Stories of Faith

Judaism is a religion of story and tradition.

The Jewish Scriptures are one of the greatest collections of stories in the world.

It is difficult to say which are the most important and central stories of the faith. The stories are sacred because they are part of the revealed word of G-d and, at least to Orthodox Jews, are therefore divine truth.

The stories of the Jewish Scriptures are the essential accounts of G-d’s developing relationship with his people. They demonstrate G-d’s love and care for his people and his righteousness and righteous judgement. They also show the fallibility of humanity which, despite its promises and undertakings, goes against G-d’s wishes and disobeys the commandments again and again.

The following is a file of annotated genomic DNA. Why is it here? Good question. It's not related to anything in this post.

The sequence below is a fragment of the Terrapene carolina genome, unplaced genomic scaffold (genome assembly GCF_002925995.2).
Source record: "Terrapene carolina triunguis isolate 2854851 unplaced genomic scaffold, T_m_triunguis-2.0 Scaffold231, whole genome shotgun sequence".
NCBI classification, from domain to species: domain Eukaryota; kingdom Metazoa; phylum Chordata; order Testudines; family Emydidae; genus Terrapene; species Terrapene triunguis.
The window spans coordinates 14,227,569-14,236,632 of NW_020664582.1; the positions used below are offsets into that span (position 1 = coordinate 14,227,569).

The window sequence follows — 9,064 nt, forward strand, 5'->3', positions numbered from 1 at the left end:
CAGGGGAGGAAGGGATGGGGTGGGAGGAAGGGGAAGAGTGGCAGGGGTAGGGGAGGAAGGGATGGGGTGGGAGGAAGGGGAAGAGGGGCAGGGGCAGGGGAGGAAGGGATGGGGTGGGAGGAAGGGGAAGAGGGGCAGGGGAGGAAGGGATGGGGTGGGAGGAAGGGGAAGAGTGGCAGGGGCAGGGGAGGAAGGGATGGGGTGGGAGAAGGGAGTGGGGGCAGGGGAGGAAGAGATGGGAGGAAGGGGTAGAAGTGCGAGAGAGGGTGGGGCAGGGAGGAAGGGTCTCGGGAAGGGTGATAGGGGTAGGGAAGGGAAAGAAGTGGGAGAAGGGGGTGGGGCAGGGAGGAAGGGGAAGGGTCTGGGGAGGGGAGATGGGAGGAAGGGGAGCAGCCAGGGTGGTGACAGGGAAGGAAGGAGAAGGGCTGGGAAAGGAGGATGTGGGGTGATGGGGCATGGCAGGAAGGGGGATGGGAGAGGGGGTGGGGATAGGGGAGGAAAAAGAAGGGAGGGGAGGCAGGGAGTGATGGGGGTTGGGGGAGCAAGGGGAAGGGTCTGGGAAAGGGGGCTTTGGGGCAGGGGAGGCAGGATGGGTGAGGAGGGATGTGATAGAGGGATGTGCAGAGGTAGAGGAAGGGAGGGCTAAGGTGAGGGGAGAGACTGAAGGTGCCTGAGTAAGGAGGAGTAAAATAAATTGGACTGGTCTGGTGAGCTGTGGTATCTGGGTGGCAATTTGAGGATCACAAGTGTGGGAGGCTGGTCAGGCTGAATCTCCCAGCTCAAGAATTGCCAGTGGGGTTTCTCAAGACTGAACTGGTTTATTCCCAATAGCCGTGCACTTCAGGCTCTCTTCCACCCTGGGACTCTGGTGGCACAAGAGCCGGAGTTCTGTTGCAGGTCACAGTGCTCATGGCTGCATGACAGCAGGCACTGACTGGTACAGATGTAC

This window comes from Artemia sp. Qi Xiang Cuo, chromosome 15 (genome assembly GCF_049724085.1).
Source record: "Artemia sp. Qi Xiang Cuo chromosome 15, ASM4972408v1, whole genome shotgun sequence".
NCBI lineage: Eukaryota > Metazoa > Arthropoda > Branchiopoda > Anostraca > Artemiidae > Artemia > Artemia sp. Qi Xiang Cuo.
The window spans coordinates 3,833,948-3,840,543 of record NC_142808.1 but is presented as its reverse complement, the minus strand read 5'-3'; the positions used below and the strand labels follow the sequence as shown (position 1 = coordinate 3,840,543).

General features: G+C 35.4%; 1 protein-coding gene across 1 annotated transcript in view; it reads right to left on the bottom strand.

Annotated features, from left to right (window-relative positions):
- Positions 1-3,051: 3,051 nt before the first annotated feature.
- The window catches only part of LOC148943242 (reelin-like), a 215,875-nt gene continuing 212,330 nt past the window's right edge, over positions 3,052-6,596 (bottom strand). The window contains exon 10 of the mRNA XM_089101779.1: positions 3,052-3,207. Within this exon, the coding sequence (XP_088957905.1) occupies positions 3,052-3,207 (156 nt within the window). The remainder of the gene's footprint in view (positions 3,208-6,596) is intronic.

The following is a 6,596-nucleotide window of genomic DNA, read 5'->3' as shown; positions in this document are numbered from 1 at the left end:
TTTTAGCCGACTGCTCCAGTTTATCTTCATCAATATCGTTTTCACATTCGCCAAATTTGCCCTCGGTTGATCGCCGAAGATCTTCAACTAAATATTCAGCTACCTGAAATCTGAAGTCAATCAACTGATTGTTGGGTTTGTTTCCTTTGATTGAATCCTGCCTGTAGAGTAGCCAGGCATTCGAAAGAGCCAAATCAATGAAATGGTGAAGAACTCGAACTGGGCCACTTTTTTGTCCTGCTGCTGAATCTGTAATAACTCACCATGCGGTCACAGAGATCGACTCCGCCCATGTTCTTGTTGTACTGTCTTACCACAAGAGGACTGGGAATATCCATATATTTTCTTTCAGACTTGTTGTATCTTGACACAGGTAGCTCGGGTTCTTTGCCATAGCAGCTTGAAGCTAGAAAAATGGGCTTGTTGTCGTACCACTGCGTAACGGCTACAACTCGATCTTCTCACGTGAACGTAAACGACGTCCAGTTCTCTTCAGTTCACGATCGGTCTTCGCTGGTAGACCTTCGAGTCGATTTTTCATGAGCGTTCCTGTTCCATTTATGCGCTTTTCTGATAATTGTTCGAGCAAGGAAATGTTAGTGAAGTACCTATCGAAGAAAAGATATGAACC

The key stories might be considered as:

– The Creation and the Fall (Genesis 1-3) – Cain and Abel (Genesis 4) – Noah and the flood (Genesis 6-9) – The Covenants with Abraham (Genesis 12, 15 & 17) – Abraham and the sacrifice of Isaac (Genesis 22) – Jacob and Esau (Genesis 25-27) – Joseph (Genesis 37-47) – The Exodus from Egypt and the Sinai Covenant (Exodus) – David and the building of the Temple (1 Samuel16 – 1 Kings 2) – Jonah- Job- Ruth

This is simply a selection, and anyone might produce a different list from a faith with so many stories to tell. They are all important because they show the developing relationship between G-d and the children of Israel and help Jews to understand how that relationship evolved.

Of course, many of these stories might be read as myths and interpreted accordingly but for many Jews they are true accounts of events in the life of the chosen people.

These stories are read in the synagogue, studied by Rabbis and told to young children. They are central to an understanding of the faith.

Download the entire essay here

Jewish worldview traditions


321.8 KB

Download resource